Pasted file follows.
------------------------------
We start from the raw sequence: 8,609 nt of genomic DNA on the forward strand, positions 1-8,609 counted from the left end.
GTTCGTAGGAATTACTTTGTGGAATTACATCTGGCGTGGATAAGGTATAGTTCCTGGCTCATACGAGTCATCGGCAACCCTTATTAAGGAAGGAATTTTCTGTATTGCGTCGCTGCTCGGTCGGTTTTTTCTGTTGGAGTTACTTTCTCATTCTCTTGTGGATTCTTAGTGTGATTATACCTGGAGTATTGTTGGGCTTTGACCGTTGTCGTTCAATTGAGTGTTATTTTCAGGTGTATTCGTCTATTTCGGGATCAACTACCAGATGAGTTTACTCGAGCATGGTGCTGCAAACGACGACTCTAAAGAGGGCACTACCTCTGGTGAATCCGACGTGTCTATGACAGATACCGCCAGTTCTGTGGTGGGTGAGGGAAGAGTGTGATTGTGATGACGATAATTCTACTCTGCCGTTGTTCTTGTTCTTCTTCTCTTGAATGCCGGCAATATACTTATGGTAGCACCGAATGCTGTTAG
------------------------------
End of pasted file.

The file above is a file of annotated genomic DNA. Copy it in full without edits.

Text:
We start from the raw sequence: 8,609 nt of genomic DNA on the forward strand, positions 1-8,609 counted from the left end.
GTTCGTAGGAATTACTTTGTGGAATTACATCTGGCGTGGATAAGGTATAGTTCCTGGCTCATACGAGTCATCGGCAACCCTTATTAAGGAAGGAATTTTCTGTATTGCGTCGCTGCTCGGTCGGTTTTTTCTGTTGGAGTTACTTTCTCATTCTCTTGTGGATTCTTAGTGTGATTATACCTGGAGTATTGTTGGGCTTTGACCGTTGTCGTTCAATTGAGTGTTATTTTCAGGTGTATTCGTCTATTTCGGGATCAACTACCAGATGAGTTTACTCGAGCATGGTGCTGCAAACGACGACTCTAAAGAGGGCACTACCTCTGGTGAATCCGACGTGTCTATGACAGATACCGCCAGTTCTGTGGTGGGTGAGGGAAGAGTGTGATTGTGATGACGATAATTCTACTCTGCCGTTGTTCTTGTTCTTCTTCTCTTGAATGCCGGCAATATACTTATGGTAGCACCGAATGCTGTTAG